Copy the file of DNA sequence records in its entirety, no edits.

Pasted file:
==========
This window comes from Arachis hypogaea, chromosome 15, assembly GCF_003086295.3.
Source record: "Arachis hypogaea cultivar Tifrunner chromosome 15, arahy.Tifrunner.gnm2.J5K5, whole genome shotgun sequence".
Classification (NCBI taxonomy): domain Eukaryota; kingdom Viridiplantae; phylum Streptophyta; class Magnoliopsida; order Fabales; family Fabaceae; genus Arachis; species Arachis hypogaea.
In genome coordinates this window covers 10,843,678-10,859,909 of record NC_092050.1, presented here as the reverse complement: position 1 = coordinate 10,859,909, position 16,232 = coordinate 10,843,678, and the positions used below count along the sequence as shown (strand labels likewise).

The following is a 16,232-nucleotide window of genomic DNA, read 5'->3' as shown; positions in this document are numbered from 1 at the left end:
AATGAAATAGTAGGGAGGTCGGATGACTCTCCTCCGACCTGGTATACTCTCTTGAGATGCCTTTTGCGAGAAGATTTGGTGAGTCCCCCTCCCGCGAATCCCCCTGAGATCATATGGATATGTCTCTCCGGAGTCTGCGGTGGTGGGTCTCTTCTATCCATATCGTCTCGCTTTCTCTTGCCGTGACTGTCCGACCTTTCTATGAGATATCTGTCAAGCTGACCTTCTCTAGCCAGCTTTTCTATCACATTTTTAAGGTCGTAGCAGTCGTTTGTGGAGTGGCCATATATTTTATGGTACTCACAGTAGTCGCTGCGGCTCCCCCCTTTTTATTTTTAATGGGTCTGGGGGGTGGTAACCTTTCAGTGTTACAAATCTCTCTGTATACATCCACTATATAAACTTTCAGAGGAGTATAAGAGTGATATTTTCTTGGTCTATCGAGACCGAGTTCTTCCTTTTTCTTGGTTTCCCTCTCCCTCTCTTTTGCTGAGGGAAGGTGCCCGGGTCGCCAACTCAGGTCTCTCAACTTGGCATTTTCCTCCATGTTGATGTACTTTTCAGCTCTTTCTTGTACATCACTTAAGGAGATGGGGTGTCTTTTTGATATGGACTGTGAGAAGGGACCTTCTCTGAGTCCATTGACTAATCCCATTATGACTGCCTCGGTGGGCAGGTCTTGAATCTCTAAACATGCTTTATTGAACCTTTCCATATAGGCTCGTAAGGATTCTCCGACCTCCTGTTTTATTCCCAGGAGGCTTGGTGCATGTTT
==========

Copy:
This window comes from Arachis hypogaea, chromosome 15, assembly GCF_003086295.3.
Source record: "Arachis hypogaea cultivar Tifrunner chromosome 15, arahy.Tifrunner.gnm2.J5K5, whole genome shotgun sequence".
Classification (NCBI taxonomy): domain Eukaryota; kingdom Viridiplantae; phylum Streptophyta; class Magnoliopsida; order Fabales; family Fabaceae; genus Arachis; species Arachis hypogaea.
In genome coordinates this window covers 10,843,678-10,859,909 of record NC_092050.1, presented here as the reverse complement: position 1 = coordinate 10,859,909, position 16,232 = coordinate 10,843,678, and the positions used below count along the sequence as shown (strand labels likewise).

The following is a 16,232-nucleotide window of genomic DNA, read 5'->3' as shown; positions in this document are numbered from 1 at the left end:
AATGAAATAGTAGGGAGGTCGGATGACTCTCCTCCGACCTGGTATACTCTCTTGAGATGCCTTTTGCGAGAAGATTTGGTGAGTCCCCCTCCCGCGAATCCCCCTGAGATCATATGGATATGTCTCTCCGGAGTCTGCGGTGGTGGGTCTCTTCTATCCATATCGTCTCGCTTTCTCTTGCCGTGACTGTCCGACCTTTCTATGAGATATCTGTCAAGCTGACCTTCTCTAGCCAGCTTTTCTATCACATTTTTAAGGTCGTAGCAGTCGTTTGTGGAGTGGCCATATATTTTATGGTACTCACAGTAGTCGCTGCGGCTCCCCCCTTTTTATTTTTAATGGGTCTGGGGGGTGGTAACCTTTCAGTGTTACAAATCTCTCTGTATACATCCACTATATAAACTTTCAGAGGAGTATAAGAGTGATATTTTCTTGGTCTATCGAGACCGAGTTCTTCCTTTTTCTTGGTTTCCCTCTCCCTCTCTTTTGCTGAGGGAAGGTGCCCGGGTCGCCAACTCAGGTCTCTCAACTTGGCATTTTCCTCCATGTTGATGTACTTTTCAGCTCTTTCTTGTACATCACTTAAGGAGATGGGGTGTCTTTTTGATATGGACTGTGAGAAGGGACCTTCTCTGAGTCCATTGACTAATCCCATTATGACTGCCTCGGTGGGCAGGTCTTGAATCTCTAAACATGCTTTATTGAACCTTTCCATATAGGCTCGTAAGGATTCTCCGACCTCCTGTTTTATTCCCAGGAGGCTTGGTGCATGTTT